Lebanese army batters Islamists in refugee camp

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NAHR AL-BARED, Lebanon, May 22 (Reuters) The Lebanese army shelled a Palestinian refugee camp to try to flush out Islamist militants for a third day today, amid growing concern for the plight of 40,000 civilians trapped there.

Renewed fighting erupted at dawn at Nahr al-Bared camp near the northern port of Tripoli, Lebanon's second largest city. The army is attacking Fatah al-Islam, a small al Qaeda-inspired Sunni group that made its base in the camp last year.

The group said it would stop fighting from 1700 hrs IST as long as the army did the same. ''We are giving a chance for calm and a ceasefire,'' Fatah al-Islam spokesman Abu Salim told Reuters.

A security source said the army would not fire unless fired upon. Camp residents have been calling for calm, saying there were dead and wounded lying on the streets.

Fatah al-Islam has little local support, but the firepower the army has turned on the camp has begun to anger Palestinians.

''We have seen many wars but never seen bombardment in this way.

Entire areas have been destroyed,'' Jamal Laila, 40, told Reuters by telephone. ''Children have no milk, water or bread.

''For the sake of 10, 20 or 30 individuals an entire camp is being massacred,'' he said, weeping over the phone.

Speaking from the same number, Aisha Laila, 40, said her five-month-old child had no milk and her three other children were crouched in a corner while bombs hit nearby houses.

''Perhaps those Fatah al-Islam are here. But we don't know them and don't know where they are. Why are we being bombarded?'' A UN aid convoy waited on the outskirts of the camp, but could not enter while the violence continued.

''We are very concerned about the humanitarian situation that is deteriorating every minute,'' said Hoda Samra, spokeswoman for UNRWA, the agency that cares for Palestinian refugees.

''We have been trying since yesterday to bring in basic food and medical supplies to the camp. We have trucks loaded with water, bread and milk for the babies and medical supplies.'' At least 22 militants, 32 soldiers and 27 civilians have been killed since the army and Fatah al-Islam began fighting on Sunday, making it Lebanon's worst internal violence since the 1975-1990 civil war. Fifty-five soldiers have also been wounded.

Samra said casualties in the camp had been high, but no accurate figures could be gathered while the fighting went on.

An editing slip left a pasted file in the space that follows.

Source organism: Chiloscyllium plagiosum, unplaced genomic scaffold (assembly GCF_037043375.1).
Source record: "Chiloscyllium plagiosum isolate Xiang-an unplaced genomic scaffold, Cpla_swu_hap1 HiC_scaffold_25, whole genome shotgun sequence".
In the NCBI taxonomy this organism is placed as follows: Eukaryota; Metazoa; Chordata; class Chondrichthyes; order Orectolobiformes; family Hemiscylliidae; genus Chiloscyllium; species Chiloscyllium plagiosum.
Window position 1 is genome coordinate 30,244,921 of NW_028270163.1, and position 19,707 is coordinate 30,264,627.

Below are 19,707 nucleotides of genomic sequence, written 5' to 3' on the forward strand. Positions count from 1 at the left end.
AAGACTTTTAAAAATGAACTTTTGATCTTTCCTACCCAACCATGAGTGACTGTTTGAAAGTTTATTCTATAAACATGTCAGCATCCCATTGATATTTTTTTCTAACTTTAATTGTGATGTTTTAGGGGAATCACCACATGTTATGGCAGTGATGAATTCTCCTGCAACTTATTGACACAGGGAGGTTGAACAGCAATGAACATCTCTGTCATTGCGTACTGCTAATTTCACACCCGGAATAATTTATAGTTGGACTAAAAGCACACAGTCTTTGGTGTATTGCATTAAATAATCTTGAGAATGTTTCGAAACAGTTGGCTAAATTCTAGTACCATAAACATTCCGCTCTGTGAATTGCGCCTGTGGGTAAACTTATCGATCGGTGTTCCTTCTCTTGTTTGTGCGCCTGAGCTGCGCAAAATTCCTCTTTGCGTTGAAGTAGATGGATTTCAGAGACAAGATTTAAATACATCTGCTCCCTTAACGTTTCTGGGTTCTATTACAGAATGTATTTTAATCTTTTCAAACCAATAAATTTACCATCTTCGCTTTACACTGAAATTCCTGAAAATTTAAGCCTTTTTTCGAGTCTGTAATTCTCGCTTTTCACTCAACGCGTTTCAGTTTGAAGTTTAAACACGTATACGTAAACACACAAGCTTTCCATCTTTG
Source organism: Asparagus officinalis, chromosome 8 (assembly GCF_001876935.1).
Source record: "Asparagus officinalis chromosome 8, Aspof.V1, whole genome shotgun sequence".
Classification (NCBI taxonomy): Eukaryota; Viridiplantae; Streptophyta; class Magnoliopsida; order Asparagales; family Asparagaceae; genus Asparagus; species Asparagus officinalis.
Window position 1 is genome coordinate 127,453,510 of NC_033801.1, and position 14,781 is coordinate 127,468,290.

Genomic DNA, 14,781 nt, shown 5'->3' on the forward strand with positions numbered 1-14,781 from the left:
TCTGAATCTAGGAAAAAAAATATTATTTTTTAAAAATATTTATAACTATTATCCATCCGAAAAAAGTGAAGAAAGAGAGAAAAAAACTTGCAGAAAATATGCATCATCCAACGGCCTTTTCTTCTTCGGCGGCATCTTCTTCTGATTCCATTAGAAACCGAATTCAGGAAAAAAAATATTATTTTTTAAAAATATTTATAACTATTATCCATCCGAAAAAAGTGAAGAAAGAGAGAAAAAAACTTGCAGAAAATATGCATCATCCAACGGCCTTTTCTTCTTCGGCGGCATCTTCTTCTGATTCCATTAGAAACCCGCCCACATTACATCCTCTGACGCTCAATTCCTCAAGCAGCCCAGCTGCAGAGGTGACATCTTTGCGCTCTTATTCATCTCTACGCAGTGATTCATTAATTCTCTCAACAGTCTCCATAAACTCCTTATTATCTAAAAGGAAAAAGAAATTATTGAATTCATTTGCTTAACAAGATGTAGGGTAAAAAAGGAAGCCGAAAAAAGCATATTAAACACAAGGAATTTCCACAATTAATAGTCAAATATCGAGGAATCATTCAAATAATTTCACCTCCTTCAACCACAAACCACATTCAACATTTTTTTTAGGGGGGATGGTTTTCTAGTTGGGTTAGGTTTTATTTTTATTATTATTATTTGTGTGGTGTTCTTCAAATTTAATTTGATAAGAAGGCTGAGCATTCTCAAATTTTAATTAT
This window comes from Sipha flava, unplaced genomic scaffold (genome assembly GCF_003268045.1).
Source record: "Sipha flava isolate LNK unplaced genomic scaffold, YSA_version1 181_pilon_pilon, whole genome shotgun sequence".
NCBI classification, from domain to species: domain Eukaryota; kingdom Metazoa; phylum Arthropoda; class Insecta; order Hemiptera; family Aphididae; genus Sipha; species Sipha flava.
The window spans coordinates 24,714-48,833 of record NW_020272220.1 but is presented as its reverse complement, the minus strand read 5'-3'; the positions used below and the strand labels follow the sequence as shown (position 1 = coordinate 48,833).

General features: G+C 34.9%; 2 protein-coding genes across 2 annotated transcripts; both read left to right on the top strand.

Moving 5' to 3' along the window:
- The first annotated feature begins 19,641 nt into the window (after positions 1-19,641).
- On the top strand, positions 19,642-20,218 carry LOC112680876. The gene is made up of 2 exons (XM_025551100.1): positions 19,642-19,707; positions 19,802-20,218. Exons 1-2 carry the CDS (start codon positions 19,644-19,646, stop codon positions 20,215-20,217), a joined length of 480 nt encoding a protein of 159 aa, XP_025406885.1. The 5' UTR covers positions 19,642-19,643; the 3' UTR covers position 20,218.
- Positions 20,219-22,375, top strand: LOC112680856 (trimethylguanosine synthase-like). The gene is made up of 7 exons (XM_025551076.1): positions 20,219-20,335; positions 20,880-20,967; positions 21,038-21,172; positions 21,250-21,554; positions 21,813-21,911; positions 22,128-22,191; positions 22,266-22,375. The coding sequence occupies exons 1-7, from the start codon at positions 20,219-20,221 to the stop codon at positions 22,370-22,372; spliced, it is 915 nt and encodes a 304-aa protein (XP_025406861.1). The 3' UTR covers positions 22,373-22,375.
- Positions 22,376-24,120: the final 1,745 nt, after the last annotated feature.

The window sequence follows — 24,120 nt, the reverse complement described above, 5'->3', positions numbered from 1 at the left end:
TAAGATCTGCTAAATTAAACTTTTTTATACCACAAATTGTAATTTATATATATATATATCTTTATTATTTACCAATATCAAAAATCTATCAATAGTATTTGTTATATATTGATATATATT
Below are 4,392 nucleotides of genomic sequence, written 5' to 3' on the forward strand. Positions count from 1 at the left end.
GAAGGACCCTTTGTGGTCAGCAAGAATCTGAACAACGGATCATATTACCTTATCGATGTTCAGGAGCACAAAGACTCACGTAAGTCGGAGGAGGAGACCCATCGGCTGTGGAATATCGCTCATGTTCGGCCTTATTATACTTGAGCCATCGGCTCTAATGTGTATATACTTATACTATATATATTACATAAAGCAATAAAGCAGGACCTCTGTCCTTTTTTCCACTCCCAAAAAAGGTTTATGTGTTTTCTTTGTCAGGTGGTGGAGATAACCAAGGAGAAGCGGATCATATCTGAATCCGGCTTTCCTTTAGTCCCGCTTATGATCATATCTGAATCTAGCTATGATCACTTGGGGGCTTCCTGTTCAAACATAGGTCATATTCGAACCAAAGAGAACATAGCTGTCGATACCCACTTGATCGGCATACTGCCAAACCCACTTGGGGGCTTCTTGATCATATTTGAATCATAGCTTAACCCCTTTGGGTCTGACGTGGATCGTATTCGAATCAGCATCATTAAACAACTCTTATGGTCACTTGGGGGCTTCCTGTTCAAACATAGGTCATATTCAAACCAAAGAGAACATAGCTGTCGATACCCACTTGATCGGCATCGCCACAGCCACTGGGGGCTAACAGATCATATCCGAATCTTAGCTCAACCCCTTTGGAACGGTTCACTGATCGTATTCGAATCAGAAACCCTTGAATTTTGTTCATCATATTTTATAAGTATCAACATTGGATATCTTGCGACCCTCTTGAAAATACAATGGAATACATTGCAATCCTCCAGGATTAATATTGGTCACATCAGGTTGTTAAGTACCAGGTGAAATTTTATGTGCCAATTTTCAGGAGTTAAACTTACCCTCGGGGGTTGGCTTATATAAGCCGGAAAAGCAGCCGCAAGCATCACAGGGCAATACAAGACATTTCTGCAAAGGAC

''The population is running out of water, bread. There's no electricity. Most of the telephones have been cut. We have little contact with our staff members,'' she said.

BOMBS IN BEIRUT In Beirut, a bomb exploded in a shopping area in a mainly Sunni Muslim area yesterday night, wounding at least seven people. It appeared to mirror a blast on Sunday that killed a woman and wounded 10 people in a mainly Christian district.

A faxed statement in the name of Fatah al-Islam claimed responsibility for the blasts and threatened more. But group spokesman Abu Salim denied it was involved.

Lebanese Druze leader Walid Jumblatt, a fierce foe of Syrian influence in Lebanon, said more such attacks were likely.

''Unfortunately I expect that the explosions will increase,'' he told reporters, accusing Damascus of backing Fatah al-Islam.

Crowds gathered at the Palestinian refugee camp of Beddawi, 9 km from Nahr al-Bared, demanding a ceasefire and shouting slogans against the Lebanese army and government.

Hazma Qassem, a mosque imam in Beddawi, said people had at first opposed the militants but had turned against the Lebanese army due to its ''scorched-earth policies''.

In Ain al-Hilweh camp in southern Lebanon, Islamist militants blocked roads with tyres and several shops closed. ''If the fighting (in the north) doesn't stop, the war will be with all Islam not just Fatah al-Islam,'' one militant said.

Prime Minister Fouad Siniora's government has said it wants to root out Fatah al-Islam, which it sees as a tool of Syria something denied by Damascus and the group itself.

''We are going to continue fighting until the last shot. There will not be another Jenin massacre,'' Abu Salim, the group's spokesman said, referring to an Israeli assault on a refugee camp in the West Bank in 2002.

Palestinian leaders met Siniora in Beirut to discuss the crisis.

''We have agreed on measures to tackle and contain the situation,'' PLO representative Abbas Zaki said afterwards.

In Ramallah, the PLO's executive committee, led by President Mahmoud Abbas, urged the Beirut government to distinguish between the ''terrorist group'' and Palestinians in Lebanon.

The United States said Lebanon was justified in attacking the militants. ''Extremists that are trying to topple that young democracy need to be reined in,'' President George W. Bush said.


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